Dr. Alzhanova returned from the training eager to share her new knowledge with her colleagues: general practitioners, pediatricians, and highly specialized doctors. She shared the most interesting information via voice messages in chat rooms, and after the completion of the training, she organized her own mini-seminar on vaccinology. During this seminar, her colleagues working at Shymkent Outpatient Clinic themselves learned about certain disorders that are not contraindications to vaccinations.

True and false medical exemptions in children were one of the most important topics at this seminar. Domestic neurologists often identify various abnormalities in children, and pediatricians and therapists can provide a medical exemption from preventive vaccinations on this basis. Dr. Alzhanova admits that as she grew older, she began to follow the advice of her colleagues and not insist on vaccinations.

Earlier, while working as a district doctor, she often made decisions in favor of vaccination after collecting the medical history. The training reminded her of these moments, and she once again assured herself of her knowledge and competence. 

Dr. Alzhanova also draws on her experience dealing with a measles outbreak in 2018-2019. A 23-year-old male, who came to Shymkent for military service, had measles and inadvertently spread the virus beyond the garrison. Dr. Alzhanova and her team quickly organized and led a campaign to immunize more than 1,000 people against measles. 

“We were afraid, of course, but it was our duty. We were especially concerned about young children, so we brought in all the doctors and nurses at that time. Everyone was sent out on door-to-door rounds to identify children with fever in the early stages and isolate them on the same day,” she explains.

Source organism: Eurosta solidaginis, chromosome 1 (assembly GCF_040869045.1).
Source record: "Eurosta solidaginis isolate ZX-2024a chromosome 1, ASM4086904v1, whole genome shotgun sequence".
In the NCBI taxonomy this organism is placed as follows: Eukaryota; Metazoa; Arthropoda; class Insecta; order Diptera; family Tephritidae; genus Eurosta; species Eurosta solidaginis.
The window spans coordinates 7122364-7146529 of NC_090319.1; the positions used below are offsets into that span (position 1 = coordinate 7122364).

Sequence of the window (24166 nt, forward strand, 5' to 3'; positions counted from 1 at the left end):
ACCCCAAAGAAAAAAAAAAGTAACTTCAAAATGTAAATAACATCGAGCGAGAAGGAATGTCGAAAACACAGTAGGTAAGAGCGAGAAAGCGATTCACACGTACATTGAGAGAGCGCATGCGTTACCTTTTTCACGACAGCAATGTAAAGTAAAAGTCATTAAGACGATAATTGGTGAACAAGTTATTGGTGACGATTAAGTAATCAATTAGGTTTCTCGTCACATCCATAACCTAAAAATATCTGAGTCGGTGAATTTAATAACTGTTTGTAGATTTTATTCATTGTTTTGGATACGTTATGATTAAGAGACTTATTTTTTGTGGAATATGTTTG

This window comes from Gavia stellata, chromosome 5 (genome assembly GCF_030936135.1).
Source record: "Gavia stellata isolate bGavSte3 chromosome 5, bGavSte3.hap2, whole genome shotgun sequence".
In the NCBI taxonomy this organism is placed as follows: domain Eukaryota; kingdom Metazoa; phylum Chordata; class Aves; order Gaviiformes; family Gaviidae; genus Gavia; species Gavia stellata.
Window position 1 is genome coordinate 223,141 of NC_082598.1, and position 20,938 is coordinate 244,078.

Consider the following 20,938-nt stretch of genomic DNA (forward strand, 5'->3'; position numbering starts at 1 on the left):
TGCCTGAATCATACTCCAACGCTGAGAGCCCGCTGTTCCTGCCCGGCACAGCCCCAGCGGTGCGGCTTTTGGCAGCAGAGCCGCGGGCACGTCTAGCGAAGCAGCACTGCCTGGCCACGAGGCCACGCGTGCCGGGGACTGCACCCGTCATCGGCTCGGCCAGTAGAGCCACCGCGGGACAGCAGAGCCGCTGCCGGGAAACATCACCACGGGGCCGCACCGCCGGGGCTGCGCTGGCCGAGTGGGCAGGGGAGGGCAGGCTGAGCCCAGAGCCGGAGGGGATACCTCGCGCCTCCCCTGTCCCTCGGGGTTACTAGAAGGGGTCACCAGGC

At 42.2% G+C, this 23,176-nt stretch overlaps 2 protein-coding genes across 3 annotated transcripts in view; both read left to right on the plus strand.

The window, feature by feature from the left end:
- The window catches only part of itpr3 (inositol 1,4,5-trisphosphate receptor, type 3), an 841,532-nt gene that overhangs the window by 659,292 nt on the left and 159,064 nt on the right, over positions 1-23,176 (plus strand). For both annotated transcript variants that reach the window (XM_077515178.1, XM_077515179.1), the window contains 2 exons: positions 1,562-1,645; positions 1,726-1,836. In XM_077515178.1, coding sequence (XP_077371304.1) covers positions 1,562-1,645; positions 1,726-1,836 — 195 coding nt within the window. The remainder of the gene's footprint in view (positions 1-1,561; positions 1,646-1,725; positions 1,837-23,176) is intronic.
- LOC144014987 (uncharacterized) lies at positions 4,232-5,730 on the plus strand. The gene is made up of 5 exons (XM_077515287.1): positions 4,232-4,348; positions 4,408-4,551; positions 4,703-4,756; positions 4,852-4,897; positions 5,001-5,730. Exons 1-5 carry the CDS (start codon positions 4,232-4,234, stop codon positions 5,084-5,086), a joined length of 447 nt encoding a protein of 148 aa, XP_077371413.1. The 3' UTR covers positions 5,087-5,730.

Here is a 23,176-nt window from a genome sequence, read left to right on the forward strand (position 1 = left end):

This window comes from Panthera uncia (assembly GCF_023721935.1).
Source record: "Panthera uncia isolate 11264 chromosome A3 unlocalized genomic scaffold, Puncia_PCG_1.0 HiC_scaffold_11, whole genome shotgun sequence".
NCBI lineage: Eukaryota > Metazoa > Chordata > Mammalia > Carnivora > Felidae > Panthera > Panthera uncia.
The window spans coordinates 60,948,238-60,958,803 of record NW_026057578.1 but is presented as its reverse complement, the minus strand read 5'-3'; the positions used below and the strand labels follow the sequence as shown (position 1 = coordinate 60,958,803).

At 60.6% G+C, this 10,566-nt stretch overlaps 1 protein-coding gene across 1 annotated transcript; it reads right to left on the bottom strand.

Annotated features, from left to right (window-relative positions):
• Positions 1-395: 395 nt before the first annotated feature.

While the measles outbreak was contained, the vaccine reluctance is increasing. Every year in Kazakhstan, 5,000 to 8,000 parents refuse to vaccinate their children, threatening a new measles surge within five years.

Dr. Alzhanova is certain that negative publications and posts about vaccination in social media and mass media strongly fuel parental skepticism. “We persuade, speak on television, translate into Kazakh, and explain in our own words,” she notes with satisfaction the efforts of her team, adding that she herself is engaged in education literally “at every step.” Now her team is focused on the vaccination of teenagers against COVID-19 and she has already had several school children immunized under her watch.

When asked if she likes her job, she answers, without hesitation, “I like it. But I get very tired..emotionally tired. When I go to work, I have energy, I surprise myself!” Dr. Alzhanova always welcomes colleagues who come for consultations “with a baby, with pregnant women, and with nursing mothers. I never turn down a consultation. It’s my profession. That’s how I can help,” she says.

Through USAID support, more than 1,600 healthcare professionals from 24 urban and rural healthcare organizations from 7 regions of Kazakhstan (Aktobe, Atyrau, Kyzylorda, Turkestan, Almaty, East-Kazakhstan and Karaganda) were trained through online and offline seminars in vaccinology, false medical contraindications from vaccinations, and interpersonal communication skills in immunization to increase demand for routine and COVID-19 vaccination.  

Last updated: March 25, 2022